Justices seek more funds for drug courts | NevadaAppeal.com

Justices seek more funds for drug courts

Associated Press Writer
Chad Lundquist/Nevada Appeal Nevada Supreme Court Justice Jim Hardesty talks about his request to revise Nevada's drug sentencing laws at the Legislature on Monday. Hardesty said that allowing judges to deviate from the rules, with findings, is similar to how sentencing guidelines are used in federal courts.

Two state Supreme Court justices pushed Monday to revise Nevada’s sentencing laws, and spend more money on drug and mental health programs.

Justice Jim Hardesty asked lawmakers to let judges deviate from mandatory sentencing laws established in 1995, as long as the judge submits written findings explaining why the deviation is appropriate. Prosecutors could appeal the action to the Supreme Court if they disagreed.

“It makes absolutely no sense for us to sentence a young man to 10 to 25 years in the Nevada state prison who gets paid $150 to drive a car from Sacramento to Utah” containing narcotics, Hardesty told the Senate Judiciary Committee.

But Hardesty said Nevada laws don’t allow prosecutors to make deals in such cases, or allow judges to deviate from sentencing rules.

Hardesty said that allowing judges to deviate from the rules, with findings, is similar to how sentencing guidelines are used in federal courts.

Judiciary Chairman Mark Amodei, R-Carson City, said he’s open to returning some discretion to the judges, but they’d have to be careful to explain their decisions. The mandatory sentencing rules were established in 1995 after victims’ rights groups demanded them, he said.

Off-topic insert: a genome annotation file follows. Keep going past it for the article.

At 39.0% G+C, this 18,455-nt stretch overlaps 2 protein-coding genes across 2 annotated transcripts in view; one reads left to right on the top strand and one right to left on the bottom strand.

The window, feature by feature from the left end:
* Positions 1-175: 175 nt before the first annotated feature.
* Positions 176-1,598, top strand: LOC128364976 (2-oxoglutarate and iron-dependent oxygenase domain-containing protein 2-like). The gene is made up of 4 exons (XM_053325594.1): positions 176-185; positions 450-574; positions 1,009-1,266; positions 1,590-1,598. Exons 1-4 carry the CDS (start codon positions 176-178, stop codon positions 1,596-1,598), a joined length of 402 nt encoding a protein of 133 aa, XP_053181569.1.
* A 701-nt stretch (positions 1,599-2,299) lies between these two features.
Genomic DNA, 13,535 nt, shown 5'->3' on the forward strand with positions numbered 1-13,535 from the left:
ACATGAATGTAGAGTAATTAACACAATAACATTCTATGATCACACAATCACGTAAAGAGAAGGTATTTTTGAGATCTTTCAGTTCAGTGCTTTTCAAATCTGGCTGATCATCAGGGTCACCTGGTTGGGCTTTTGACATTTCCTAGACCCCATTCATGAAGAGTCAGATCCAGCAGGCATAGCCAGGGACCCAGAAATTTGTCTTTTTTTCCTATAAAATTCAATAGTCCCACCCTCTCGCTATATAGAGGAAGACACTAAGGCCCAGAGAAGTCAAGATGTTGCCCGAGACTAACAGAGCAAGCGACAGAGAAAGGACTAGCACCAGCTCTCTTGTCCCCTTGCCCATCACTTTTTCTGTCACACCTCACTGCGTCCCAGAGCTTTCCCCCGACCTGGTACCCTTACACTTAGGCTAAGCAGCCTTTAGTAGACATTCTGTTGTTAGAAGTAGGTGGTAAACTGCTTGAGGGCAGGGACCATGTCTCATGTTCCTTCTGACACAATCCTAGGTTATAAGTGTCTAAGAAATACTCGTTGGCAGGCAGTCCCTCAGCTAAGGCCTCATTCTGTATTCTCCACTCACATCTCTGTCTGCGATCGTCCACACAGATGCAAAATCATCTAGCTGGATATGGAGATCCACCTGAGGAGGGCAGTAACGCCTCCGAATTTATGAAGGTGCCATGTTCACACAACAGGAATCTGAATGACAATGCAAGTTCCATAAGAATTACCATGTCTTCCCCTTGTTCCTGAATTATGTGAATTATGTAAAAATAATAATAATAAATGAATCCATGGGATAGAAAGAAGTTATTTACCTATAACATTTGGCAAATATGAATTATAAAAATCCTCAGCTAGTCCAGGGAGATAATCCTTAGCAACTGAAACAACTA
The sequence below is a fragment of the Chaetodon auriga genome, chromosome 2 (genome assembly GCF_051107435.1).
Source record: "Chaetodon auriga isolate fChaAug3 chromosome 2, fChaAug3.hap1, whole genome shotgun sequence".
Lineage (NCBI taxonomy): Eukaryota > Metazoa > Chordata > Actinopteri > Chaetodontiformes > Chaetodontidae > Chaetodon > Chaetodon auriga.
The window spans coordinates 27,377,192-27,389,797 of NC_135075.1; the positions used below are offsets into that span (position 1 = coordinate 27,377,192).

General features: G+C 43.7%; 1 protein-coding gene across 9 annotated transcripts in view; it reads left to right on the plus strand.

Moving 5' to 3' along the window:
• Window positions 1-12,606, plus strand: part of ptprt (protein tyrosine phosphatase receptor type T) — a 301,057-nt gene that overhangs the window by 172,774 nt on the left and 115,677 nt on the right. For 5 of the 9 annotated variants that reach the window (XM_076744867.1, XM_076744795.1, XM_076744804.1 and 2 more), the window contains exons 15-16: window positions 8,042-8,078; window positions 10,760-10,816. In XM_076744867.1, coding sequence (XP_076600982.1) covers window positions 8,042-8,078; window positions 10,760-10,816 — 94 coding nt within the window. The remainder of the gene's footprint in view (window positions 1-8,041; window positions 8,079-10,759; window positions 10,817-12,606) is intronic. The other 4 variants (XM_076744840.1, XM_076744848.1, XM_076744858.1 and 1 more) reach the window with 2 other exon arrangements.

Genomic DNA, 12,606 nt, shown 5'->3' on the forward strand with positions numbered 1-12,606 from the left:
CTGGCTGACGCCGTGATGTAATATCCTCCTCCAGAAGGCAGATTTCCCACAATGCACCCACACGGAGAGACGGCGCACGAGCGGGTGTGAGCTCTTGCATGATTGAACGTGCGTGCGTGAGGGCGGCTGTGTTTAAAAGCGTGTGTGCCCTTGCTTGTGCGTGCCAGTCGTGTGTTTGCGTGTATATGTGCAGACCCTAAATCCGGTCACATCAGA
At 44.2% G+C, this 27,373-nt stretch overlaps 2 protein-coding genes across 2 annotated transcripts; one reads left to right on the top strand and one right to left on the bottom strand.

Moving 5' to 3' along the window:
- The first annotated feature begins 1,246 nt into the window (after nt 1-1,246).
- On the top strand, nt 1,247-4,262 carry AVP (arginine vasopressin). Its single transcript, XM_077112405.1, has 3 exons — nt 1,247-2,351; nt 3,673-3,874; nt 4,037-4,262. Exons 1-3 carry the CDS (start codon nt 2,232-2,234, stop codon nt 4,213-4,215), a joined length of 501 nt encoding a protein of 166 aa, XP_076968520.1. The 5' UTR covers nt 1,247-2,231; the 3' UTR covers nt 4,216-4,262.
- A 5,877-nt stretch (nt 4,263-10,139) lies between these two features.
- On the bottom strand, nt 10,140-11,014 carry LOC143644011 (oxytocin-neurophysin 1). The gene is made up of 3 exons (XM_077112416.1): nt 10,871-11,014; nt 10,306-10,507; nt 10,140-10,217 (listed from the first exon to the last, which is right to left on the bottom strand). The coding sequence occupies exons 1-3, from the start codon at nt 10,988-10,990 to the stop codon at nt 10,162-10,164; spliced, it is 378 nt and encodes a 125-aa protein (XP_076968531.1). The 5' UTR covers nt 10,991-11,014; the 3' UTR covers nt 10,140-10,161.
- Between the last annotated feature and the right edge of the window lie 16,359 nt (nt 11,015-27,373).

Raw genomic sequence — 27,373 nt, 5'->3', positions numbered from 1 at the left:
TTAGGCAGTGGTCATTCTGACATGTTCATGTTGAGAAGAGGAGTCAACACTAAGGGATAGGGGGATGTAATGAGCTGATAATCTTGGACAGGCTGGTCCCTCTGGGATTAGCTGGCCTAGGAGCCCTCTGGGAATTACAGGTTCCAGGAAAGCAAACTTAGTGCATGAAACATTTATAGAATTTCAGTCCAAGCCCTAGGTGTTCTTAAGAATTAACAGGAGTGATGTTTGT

“Those mandatory sentencings were the result of rooms like this being packed with people who said, ‘Hey, so and so got a sweetheart of a deal,”‘ said Amodei.

While the justices pushed for more flexible sentencing guidelines in Amodei’s committee, Hardesty and Chief Justice Bill Maupin also are asking lawmakers on money committees to support drug and mental health court programs that can get offenders into treatment programs rather than prison.

“When I first heard about this program, I was very skeptical,” said Maupin. “What I found out was, mental health courts around this country have become very well recognized as having permanent success.”

Hardesty said that the Supreme Court requested $5 million in state general funds to pay for drug courts and treatment programs for drug offenders, but a budget subcommittee recently approved only $1 million for those programs.

“Compared to what we requested, and compared to frankly what the demand is – which is $30 million – it was disappointing,” said Hardesty.

That budget isn’t yet finalized, and Hardesty said he’s still hopeful that lawmakers will see fit to redirect some of the state’s prison budget to fund those programs. Gov. Jim Gibbons has urged legislators to spend $300 million on prison construction in his proposed budget.

Clark County has about 75 offenders in drug courts presently, and Hardesty said he’s hoping to at least double that number. There’s demand for at least 600 offenders to get into drug court, he added.